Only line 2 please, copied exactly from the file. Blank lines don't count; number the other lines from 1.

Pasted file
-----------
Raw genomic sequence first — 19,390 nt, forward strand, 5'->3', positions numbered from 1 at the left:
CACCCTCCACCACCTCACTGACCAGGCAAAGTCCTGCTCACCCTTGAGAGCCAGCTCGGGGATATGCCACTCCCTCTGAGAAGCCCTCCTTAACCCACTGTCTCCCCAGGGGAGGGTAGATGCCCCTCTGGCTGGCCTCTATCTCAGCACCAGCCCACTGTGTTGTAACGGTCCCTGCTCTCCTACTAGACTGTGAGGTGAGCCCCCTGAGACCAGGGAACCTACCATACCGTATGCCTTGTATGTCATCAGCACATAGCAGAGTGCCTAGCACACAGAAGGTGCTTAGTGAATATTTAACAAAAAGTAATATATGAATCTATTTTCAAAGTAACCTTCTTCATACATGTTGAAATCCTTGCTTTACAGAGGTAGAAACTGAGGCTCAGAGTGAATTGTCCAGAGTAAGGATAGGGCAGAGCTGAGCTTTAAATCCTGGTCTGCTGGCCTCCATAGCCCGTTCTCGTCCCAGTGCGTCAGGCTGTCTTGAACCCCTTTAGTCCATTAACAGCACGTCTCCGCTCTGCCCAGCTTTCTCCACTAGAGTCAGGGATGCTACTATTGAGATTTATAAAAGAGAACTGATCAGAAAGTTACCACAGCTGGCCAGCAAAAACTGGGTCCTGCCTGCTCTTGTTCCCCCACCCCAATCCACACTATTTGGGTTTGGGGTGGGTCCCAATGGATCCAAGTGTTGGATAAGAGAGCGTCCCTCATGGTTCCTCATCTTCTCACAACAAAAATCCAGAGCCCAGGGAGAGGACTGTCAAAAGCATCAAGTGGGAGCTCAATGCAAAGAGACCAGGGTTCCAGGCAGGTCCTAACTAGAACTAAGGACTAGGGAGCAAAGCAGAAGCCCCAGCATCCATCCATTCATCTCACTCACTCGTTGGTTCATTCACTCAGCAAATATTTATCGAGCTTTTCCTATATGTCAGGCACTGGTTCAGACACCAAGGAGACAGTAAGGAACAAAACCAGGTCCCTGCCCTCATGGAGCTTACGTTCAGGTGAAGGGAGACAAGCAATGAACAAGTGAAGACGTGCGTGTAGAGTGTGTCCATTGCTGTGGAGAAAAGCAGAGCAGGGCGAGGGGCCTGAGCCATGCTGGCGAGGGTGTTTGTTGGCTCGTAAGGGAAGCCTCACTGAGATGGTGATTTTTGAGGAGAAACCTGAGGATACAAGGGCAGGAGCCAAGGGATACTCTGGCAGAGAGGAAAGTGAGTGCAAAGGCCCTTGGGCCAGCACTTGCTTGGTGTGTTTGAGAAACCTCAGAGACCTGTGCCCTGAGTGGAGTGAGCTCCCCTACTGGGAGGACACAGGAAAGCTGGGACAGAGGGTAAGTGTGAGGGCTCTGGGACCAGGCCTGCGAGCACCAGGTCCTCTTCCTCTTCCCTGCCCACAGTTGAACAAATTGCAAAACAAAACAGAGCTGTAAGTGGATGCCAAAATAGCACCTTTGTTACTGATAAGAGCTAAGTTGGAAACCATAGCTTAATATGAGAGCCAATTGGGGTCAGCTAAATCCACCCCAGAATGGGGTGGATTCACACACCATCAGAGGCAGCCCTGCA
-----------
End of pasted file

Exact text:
CACCCTCCACCACCTCACTGACCAGGCAAAGTCCTGCTCACCCTTGAGAGCCAGCTCGGGGATATGCCACTCCCTCTGAGAAGCCCTCCTTAACCCACTGTCTCCCCAGGGGAGGGTAGATGCCCCTCTGGCTGGCCTCTATCTCAGCACCAGCCCACTGTGTTGTAACGGTCCCTGCTCTCCTACTAGACTGTGAGGTGAGCCCCCTGAGACCAGGGAACCTACCATACCGTATGCCTTGTATGTCATCAGCACATAGCAGAGTGCCTAGCACACAGAAGGTGCTTAGTGAATATTTAACAAAAAGTAATATATGAATCTATTTTCAAAGTAACCTTCTTCATACATGTTGAAATCCTTGCTTTACAGAGGTAGAAACTGAGGCTCAGAGTGAATTGTCCAGAGTAAGGATAGGGCAGAGCTGAGCTTTAAATCCTGGTCTGCTGGCCTCCATAGCCCGTTCTCGTCCCAGTGCGTCAGGCTGTCTTGAACCCCTTTAGTCCATTAACAGCACGTCTCCGCTCTGCCCAGCTTTCTCCACTAGAGTCAGGGATGCTACTATTGAGATTTATAAAAGAGAACTGATCAGAAAGTTACCACAGCTGGCCAGCAAAAACTGGGTCCTGCCTGCTCTTGTTCCCCCACCCCAATCCACACTATTTGGGTTTGGGGTGGGTCCCAATGGATCCAAGTGTTGGATAAGAGAGCGTCCCTCATGGTTCCTCATCTTCTCACAACAAAAATCCAGAGCCCAGGGAGAGGACTGTCAAAAGCATCAAGTGGGAGCTCAATGCAAAGAGACCAGGGTTCCAGGCAGGTCCTAACTAGAACTAAGGACTAGGGAGCAAAGCAGAAGCCCCAGCATCCATCCATTCATCTCACTCACTCGTTGGTTCATTCACTCAGCAAATATTTATCGAGCTTTTCCTATATGTCAGGCACTGGTTCAGACACCAAGGAGACAGTAAGGAACAAAACCAGGTCCCTGCCCTCATGGAGCTTACGTTCAGGTGAAGGGAGACAAGCAATGAACAAGTGAAGACGTGCGTGTAGAGTGTGTCCATTGCTGTGGAGAAAAGCAGAGCAGGGCGAGGGGCCTGAGCCATGCTGGCGAGGGTGTTTGTTGGCTCGTAAGGGAAGCCTCACTGAGATGGTGATTTTTGAGGAGAAACCTGAGGATACAAGGGCAGGAGCCAAGGGATACTCTGGCAGAGAGGAAAGTGAGTGCAAAGGCCCTTGGGCCAGCACTTGCTTGGTGTGTTTGAGAAACCTCAGAGACCTGTGCCCTGAGTGGAGTGAGCTCCCCTACTGGGAGGACACAGGAAAGCTGGGACAGAGGGTAAGTGTGAGGGCTCTGGGACCAGGCCTGCGAGCACCAGGTCCTCTTCCTCTTCCCTGCCCACAGTTGAACAAATTGCAAAACAAAACAGAGCTGTAAGTGGATGCCAAAATAGCACCTTTGTTACTGATAAGAGCTAAGTTGGAAACCATAGCTTAATATGAGAGCCAATTGGGGTCAGCTAAATCCACCCCAGAATGGGGTGGATTCACACACCATCAGAGGCAGCCCTGCA